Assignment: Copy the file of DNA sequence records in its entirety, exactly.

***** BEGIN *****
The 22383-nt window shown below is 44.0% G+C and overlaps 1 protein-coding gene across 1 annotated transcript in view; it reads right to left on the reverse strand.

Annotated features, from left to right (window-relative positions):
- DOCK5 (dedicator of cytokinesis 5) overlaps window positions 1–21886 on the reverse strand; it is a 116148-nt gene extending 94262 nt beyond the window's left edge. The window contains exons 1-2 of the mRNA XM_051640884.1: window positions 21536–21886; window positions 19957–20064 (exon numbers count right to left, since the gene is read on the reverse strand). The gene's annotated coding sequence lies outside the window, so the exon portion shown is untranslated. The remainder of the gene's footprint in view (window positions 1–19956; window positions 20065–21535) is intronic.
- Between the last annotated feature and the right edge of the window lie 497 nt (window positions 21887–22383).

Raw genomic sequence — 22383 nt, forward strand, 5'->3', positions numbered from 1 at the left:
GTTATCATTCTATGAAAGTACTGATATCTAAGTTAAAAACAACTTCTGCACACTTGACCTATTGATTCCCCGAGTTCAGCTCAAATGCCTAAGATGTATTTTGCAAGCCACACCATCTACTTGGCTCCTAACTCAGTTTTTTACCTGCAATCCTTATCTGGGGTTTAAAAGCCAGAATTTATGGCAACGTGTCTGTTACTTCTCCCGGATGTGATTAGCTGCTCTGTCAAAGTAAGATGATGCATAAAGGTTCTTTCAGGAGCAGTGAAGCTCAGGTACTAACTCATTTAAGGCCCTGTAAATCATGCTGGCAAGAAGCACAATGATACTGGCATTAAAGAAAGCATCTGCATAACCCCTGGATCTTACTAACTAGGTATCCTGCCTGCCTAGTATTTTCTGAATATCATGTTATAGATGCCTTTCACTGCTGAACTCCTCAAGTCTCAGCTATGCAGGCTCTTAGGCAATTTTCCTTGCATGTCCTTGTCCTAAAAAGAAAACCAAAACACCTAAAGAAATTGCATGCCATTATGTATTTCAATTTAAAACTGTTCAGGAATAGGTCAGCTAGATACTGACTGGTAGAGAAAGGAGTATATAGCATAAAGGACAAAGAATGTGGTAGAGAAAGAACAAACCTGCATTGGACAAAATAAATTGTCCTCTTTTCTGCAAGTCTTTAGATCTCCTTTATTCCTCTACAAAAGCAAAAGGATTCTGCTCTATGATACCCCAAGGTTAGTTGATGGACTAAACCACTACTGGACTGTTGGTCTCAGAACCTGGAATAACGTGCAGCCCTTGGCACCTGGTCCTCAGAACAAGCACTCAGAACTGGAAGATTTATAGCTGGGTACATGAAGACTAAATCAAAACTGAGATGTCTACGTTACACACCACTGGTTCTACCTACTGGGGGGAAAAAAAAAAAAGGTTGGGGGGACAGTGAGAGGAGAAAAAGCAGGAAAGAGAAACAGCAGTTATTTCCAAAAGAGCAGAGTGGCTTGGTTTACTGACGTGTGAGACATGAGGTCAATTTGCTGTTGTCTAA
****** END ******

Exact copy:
The 22383-nt window shown below is 44.0% G+C and overlaps 1 protein-coding gene across 1 annotated transcript in view; it reads right to left on the reverse strand.

Annotated features, from left to right (window-relative positions):
- DOCK5 (dedicator of cytokinesis 5) overlaps window positions 1–21886 on the reverse strand; it is a 116148-nt gene extending 94262 nt beyond the window's left edge. The window contains exons 1-2 of the mRNA XM_051640884.1: window positions 21536–21886; window positions 19957–20064 (exon numbers count right to left, since the gene is read on the reverse strand). The gene's annotated coding sequence lies outside the window, so the exon portion shown is untranslated. The remainder of the gene's footprint in view (window positions 1–19956; window positions 20065–21535) is intronic.
- Between the last annotated feature and the right edge of the window lie 497 nt (window positions 21887–22383).

Raw genomic sequence — 22383 nt, forward strand, 5'->3', positions numbered from 1 at the left:
GTTATCATTCTATGAAAGTACTGATATCTAAGTTAAAAACAACTTCTGCACACTTGACCTATTGATTCCCCGAGTTCAGCTCAAATGCCTAAGATGTATTTTGCAAGCCACACCATCTACTTGGCTCCTAACTCAGTTTTTTACCTGCAATCCTTATCTGGGGTTTAAAAGCCAGAATTTATGGCAACGTGTCTGTTACTTCTCCCGGATGTGATTAGCTGCTCTGTCAAAGTAAGATGATGCATAAAGGTTCTTTCAGGAGCAGTGAAGCTCAGGTACTAACTCATTTAAGGCCCTGTAAATCATGCTGGCAAGAAGCACAATGATACTGGCATTAAAGAAAGCATCTGCATAACCCCTGGATCTTACTAACTAGGTATCCTGCCTGCCTAGTATTTTCTGAATATCATGTTATAGATGCCTTTCACTGCTGAACTCCTCAAGTCTCAGCTATGCAGGCTCTTAGGCAATTTTCCTTGCATGTCCTTGTCCTAAAAAGAAAACCAAAACACCTAAAGAAATTGCATGCCATTATGTATTTCAATTTAAAACTGTTCAGGAATAGGTCAGCTAGATACTGACTGGTAGAGAAAGGAGTATATAGCATAAAGGACAAAGAATGTGGTAGAGAAAGAACAAACCTGCATTGGACAAAATAAATTGTCCTCTTTTCTGCAAGTCTTTAGATCTCCTTTATTCCTCTACAAAAGCAAAAGGATTCTGCTCTATGATACCCCAAGGTTAGTTGATGGACTAAACCACTACTGGACTGTTGGTCTCAGAACCTGGAATAACGTGCAGCCCTTGGCACCTGGTCCTCAGAACAAGCACTCAGAACTGGAAGATTTATAGCTGGGTACATGAAGACTAAATCAAAACTGAGATGTCTACGTTACACACCACTGGTTCTACCTACTGGGGGGAAAAAAAAAAAAGGTTGGGGGGACAGTGAGAGGAGAAAAAGCAGGAAAGAGAAACAGCAGTTATTTCCAAAAGAGCAGAGTGGCTTGGTTTACTGACGTGTGAGACATGAGGTCAATTTGCTGTTGTCTAA